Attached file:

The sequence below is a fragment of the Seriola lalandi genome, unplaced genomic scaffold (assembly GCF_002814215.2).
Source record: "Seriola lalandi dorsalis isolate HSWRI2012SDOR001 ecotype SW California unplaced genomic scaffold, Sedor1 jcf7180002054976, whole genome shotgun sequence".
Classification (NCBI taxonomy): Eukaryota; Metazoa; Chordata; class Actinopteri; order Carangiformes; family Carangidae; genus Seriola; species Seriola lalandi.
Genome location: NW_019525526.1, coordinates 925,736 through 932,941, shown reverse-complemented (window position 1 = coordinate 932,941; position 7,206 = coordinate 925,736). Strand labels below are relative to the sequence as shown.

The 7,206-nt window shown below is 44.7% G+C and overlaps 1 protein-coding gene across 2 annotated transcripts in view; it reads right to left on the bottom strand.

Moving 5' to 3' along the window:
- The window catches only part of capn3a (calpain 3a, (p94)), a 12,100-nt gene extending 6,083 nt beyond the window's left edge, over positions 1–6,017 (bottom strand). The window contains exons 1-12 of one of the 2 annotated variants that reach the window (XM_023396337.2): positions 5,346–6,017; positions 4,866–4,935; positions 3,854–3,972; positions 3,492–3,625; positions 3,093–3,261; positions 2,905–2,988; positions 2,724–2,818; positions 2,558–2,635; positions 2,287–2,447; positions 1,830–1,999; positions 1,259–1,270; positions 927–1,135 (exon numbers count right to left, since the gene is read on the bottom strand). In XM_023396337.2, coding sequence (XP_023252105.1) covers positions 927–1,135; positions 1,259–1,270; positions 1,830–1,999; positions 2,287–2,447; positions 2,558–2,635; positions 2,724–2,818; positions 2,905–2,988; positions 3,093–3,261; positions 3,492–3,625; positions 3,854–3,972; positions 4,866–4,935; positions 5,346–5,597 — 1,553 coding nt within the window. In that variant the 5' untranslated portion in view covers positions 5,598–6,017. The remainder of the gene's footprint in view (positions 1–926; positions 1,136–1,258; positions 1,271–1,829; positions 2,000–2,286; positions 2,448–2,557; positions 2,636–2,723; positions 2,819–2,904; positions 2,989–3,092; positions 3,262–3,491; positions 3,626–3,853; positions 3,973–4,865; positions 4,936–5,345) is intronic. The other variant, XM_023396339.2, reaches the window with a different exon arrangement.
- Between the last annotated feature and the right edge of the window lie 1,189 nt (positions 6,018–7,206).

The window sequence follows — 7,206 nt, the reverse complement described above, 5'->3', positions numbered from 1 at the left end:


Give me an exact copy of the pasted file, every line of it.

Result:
The sequence below is a fragment of the Seriola lalandi genome, unplaced genomic scaffold (assembly GCF_002814215.2).
Source record: "Seriola lalandi dorsalis isolate HSWRI2012SDOR001 ecotype SW California unplaced genomic scaffold, Sedor1 jcf7180002054976, whole genome shotgun sequence".
Classification (NCBI taxonomy): Eukaryota; Metazoa; Chordata; class Actinopteri; order Carangiformes; family Carangidae; genus Seriola; species Seriola lalandi.
Genome location: NW_019525526.1, coordinates 925,736 through 932,941, shown reverse-complemented (window position 1 = coordinate 932,941; position 7,206 = coordinate 925,736). Strand labels below are relative to the sequence as shown.

The 7,206-nt window shown below is 44.7% G+C and overlaps 1 protein-coding gene across 2 annotated transcripts in view; it reads right to left on the bottom strand.

Moving 5' to 3' along the window:
- The window catches only part of capn3a (calpain 3a, (p94)), a 12,100-nt gene extending 6,083 nt beyond the window's left edge, over positions 1–6,017 (bottom strand). The window contains exons 1-12 of one of the 2 annotated variants that reach the window (XM_023396337.2): positions 5,346–6,017; positions 4,866–4,935; positions 3,854–3,972; positions 3,492–3,625; positions 3,093–3,261; positions 2,905–2,988; positions 2,724–2,818; positions 2,558–2,635; positions 2,287–2,447; positions 1,830–1,999; positions 1,259–1,270; positions 927–1,135 (exon numbers count right to left, since the gene is read on the bottom strand). In XM_023396337.2, coding sequence (XP_023252105.1) covers positions 927–1,135; positions 1,259–1,270; positions 1,830–1,999; positions 2,287–2,447; positions 2,558–2,635; positions 2,724–2,818; positions 2,905–2,988; positions 3,093–3,261; positions 3,492–3,625; positions 3,854–3,972; positions 4,866–4,935; positions 5,346–5,597 — 1,553 coding nt within the window. In that variant the 5' untranslated portion in view covers positions 5,598–6,017. The remainder of the gene's footprint in view (positions 1–926; positions 1,136–1,258; positions 1,271–1,829; positions 2,000–2,286; positions 2,448–2,557; positions 2,636–2,723; positions 2,819–2,904; positions 2,989–3,092; positions 3,262–3,491; positions 3,626–3,853; positions 3,973–4,865; positions 4,936–5,345) is intronic. The other variant, XM_023396339.2, reaches the window with a different exon arrangement.
- Between the last annotated feature and the right edge of the window lie 1,189 nt (positions 6,018–7,206).

The window sequence follows — 7,206 nt, the reverse complement described above, 5'->3', positions numbered from 1 at the left end: